Her masters were pleased that she cried after the disciples; but when the evil spirit left her, and they saw her a meek disciple of Christ, they were enraged. They had gathered much money by her fortunetelling, and now the hope of their gain was gone. Satan's object was defeated; but his servants caught Paul and Silas, and drew them into the market place, unto the rulers, and to the magistrates, saying, “These men, being Jews, do exceedingly trouble our city.” And the multitude rose up together against them, and the magistrates rent off their clothes, and commanded to beat them. And when they had laid many stripes upon them, they cast them into prison, charging the jailer to keep them safely, who, having received such a charge, thrust them into the inner prison and made their feet fast in the stocks. But the angels of the Lord accompanied them within the prison walls, and caused their imprisonment to tell to the glory of God, and show to the people that God was in the work, and with His chosen servants. EW 204.1
At midnight Paul and Silas prayed, and sang praises unto God, and suddenly there was a great earthquake, so that the foundations of the prison were shaken; and I saw that immediately the angel of God loosed everyone's bands. The keeper of the prison, upon awaking and seeing the prison doors open, was affrighted. He thought that the prisoners had escaped, and that he must be punished with death. But as he was about to kill himself, Paul cried with a loud voice, saying, “Do thyself no harm: for we are all here.” EW 204.2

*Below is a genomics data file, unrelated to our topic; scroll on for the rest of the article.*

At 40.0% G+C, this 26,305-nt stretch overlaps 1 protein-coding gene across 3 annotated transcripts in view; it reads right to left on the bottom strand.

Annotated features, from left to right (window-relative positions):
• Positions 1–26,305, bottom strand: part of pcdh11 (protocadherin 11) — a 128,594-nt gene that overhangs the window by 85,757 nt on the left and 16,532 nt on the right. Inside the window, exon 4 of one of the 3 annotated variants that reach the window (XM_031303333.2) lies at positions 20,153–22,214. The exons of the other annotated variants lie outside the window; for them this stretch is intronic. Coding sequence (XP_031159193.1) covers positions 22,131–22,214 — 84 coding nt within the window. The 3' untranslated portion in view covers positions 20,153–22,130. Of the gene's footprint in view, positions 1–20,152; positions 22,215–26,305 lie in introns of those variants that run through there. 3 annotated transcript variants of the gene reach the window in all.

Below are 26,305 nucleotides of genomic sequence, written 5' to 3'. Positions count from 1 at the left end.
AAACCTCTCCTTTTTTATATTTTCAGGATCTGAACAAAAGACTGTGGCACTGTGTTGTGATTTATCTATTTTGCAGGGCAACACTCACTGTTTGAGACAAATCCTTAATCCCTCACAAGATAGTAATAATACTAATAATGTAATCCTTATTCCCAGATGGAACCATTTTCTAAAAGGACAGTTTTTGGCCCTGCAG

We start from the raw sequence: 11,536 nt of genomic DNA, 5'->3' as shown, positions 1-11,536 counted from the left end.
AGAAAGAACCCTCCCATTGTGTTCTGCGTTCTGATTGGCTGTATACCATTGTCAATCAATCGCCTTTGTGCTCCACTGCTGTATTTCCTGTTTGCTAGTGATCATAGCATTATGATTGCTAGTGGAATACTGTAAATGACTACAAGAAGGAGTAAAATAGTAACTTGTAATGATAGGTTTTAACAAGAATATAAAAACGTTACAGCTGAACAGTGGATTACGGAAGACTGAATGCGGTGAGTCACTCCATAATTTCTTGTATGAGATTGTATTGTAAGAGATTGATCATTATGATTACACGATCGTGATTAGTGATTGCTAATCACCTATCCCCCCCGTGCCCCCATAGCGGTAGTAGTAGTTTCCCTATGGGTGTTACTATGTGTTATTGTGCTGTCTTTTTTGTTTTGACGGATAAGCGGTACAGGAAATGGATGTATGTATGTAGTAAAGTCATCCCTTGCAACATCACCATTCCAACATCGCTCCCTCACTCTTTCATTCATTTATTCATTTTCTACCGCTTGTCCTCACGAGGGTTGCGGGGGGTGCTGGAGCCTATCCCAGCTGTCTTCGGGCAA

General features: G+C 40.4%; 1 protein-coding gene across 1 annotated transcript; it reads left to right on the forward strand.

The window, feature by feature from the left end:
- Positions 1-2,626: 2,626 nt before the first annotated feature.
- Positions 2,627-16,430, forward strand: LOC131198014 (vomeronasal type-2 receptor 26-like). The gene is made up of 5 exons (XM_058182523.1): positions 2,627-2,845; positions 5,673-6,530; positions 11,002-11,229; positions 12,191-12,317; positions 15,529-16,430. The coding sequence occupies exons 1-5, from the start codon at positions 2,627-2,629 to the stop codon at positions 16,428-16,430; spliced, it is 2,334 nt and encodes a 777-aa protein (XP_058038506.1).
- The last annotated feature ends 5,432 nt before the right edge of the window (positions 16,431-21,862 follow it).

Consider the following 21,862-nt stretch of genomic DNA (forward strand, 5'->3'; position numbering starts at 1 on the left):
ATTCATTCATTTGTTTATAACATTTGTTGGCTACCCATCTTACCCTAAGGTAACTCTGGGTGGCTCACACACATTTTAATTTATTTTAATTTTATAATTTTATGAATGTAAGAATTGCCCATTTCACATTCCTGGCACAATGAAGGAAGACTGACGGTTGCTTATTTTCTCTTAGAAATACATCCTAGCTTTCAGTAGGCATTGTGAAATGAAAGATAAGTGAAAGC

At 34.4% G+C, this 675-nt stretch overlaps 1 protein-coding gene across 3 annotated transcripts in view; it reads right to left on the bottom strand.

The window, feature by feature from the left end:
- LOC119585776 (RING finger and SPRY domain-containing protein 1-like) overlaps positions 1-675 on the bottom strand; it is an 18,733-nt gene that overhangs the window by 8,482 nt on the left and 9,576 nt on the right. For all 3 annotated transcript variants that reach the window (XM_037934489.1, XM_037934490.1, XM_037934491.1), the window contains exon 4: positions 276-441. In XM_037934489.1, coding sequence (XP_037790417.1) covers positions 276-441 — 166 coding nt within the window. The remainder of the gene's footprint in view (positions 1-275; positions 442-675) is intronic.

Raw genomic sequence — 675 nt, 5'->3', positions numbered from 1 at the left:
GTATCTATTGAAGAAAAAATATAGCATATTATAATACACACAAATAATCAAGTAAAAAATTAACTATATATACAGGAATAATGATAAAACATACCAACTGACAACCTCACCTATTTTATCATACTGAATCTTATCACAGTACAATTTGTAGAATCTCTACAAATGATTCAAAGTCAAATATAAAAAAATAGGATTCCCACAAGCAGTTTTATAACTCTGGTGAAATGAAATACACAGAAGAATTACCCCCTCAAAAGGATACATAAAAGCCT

The power of God there convicted the jailer. He called for a light, and springing in, came trembling and fell down before Paul and Silas, and brought them out, and said, “Sirs, what must I do to be saved?” And they said, “Believe on the Lord Jesus Christ, and thou shalt be saved, and thy house.” The keeper of the prison then assembled his whole household, and Paul preached unto them Jesus. Thus the jailer's heart was united to those of his brethren, and he washed their stripes, and he and all his house were baptized that night. He then set food before them, and rejoiced, believing in God with all his house. EW 205.1Read in context »
A certain woman named Lydia, a seller of purple, ... heard us.... And when she was baptized, and her household, she besought us, saying, If ye have judged me to be faithful to the Lord, come into my house, and abide there. And she constrained us. Acts 16:14, 15. RC 343.1
“On the Sabbath,” Luke [declared], “we went out of the city by a river side, where prayer was wont to be made; and we sat down, and spake unto the women which resorted thither. And a certain woman named Lydia, a seller of purple, of the city of Thyatira, which worshipped God, heard us: whose heart the Lord opened.” Lydia received the truth gladly. She and her household were converted and baptized, and she entreated the apostles to make her house their home.—The Acts of the Apostles, 212. RC 343.2Read in context »